These Women Lived To Tell The Tale Of Argentina's Dirty War

Photo: Alice Zoo
Miriam Lewin, a survivor of the 1970s detention centers, at her home in Buenos Aires.
Miriam Lewin, 58, was supposed to die.

The first time, she was just 17, taken by an Argentinian junta death squad off the street in broad daylight. She tried to swallow a cyanide pill that she always carried in her pocket — so that she couldn't give up her colleagues if she was tortured. Members of the underground leftist movement she was a member of weren’t sure of what happened when the military took someone away; they just knew they never saw their comrades again.

Her kidnappers made her spit out the homemade capsule.

Then there were the countless times during her years of imprisonment that her captors beat her unconscious or tortured her with an electrified cattle prod.

"We quickly learned what we had to do to survive. And that was to be womanly, appealing," Lewin said. "Dressing nice, putting on whatever makeup we could find, wearing earrings; as women, we soon realized that these things exempted us from being tortured."

Lewin survived against the odds. Now, an award-winning journalist, she tells the stories of others who suffered like her, and believed they had no voice. She has unveiled cases of human trafficking, corruption, and sexual abuse.
Photo: Alice Zoo
Miriam Lewin said that, at the time, it was hard to feel like a victim, as there was a sense of guilt; young dissenters against the regime were made to feel that their actions had led to their punishment.
The upcoming release of U.S. documents related to the oppressive military regime of 1976 to 1983 will finally put to bed lingering questions about how much Washington knew of the human rights abuses.

To this day, many Argentinians firmly believe the U.S. government supported the junta. And the few documents that have emerged over the decades hint that there may be some merit to their allegations.

In just seven years, the dictatorship killed an estimated 22,000 people; some activists say as many as 30,000 were murdered. They were civilians more often than not; only a small percentage of those detained were actually active members of Marxist revolutionary cells known as the Montoneros — the dictatorship’s purported main targets.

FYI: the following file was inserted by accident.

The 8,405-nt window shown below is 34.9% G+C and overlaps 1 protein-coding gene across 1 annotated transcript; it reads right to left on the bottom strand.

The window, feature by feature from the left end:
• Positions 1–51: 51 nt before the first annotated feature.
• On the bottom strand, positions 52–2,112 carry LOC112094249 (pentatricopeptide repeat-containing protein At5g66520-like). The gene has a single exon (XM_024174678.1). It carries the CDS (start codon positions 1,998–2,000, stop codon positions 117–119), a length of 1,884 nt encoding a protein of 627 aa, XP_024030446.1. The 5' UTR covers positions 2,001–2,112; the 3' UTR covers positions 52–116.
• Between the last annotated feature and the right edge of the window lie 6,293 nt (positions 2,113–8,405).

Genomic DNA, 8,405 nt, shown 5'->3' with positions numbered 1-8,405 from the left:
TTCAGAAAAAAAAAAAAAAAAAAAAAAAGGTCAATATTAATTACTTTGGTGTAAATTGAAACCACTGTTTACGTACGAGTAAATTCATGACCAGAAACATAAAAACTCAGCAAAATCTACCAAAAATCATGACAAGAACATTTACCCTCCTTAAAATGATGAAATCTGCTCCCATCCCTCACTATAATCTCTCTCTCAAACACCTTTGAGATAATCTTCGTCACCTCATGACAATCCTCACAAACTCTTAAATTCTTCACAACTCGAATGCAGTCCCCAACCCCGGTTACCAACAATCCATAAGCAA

“For a while,” Lewin said, “I used to sit in public transportation and look at people straight in the eye, thinking, You, or perhaps you, maybe you — would be capable of committing such atrocities to another human being.

What is remarkable is that the shared pain of having your children go missing united us, women of all walks of life, social backgrounds. Women who wouldn’t normally band together otherwise.

Elsa Pavon
Most of the torture she experienced was psychological, she said.

"They shamed you, used your weaknesses against you. As a young woman, already being tied naked to a metal bed was shameful enough. During one of the initial torture sessions, I remember they inquired about my sex life. They wanted to know how often I had sexual intercourse with my then-boyfriend. I froze — I didn’t know what to answer. I wanted to give a normal answer, one that would stop be from being shamed, or worse, tortured for it. But I had little sexual experience, so I had no conception of what was normal."

That was only the tip of the iceberg. The full extent of the sexual abuse in illegal detention centers during the Argentine dictatorship is detailed in her book, Putas y Guerrilleras (in English, Whores and Guerrilla Members).

The former Marxist militant appealed for political refuge in the U.S. Once it was granted, she settled in New York with her husband, who is also a former detainee. She was only 25 years old.

Three years later, in 1985, she was back in Argentina. Democracy had been firmly reinstated, and the trial against the military juntas had begun. She was one of the first victims to make a public declaration against her torturers.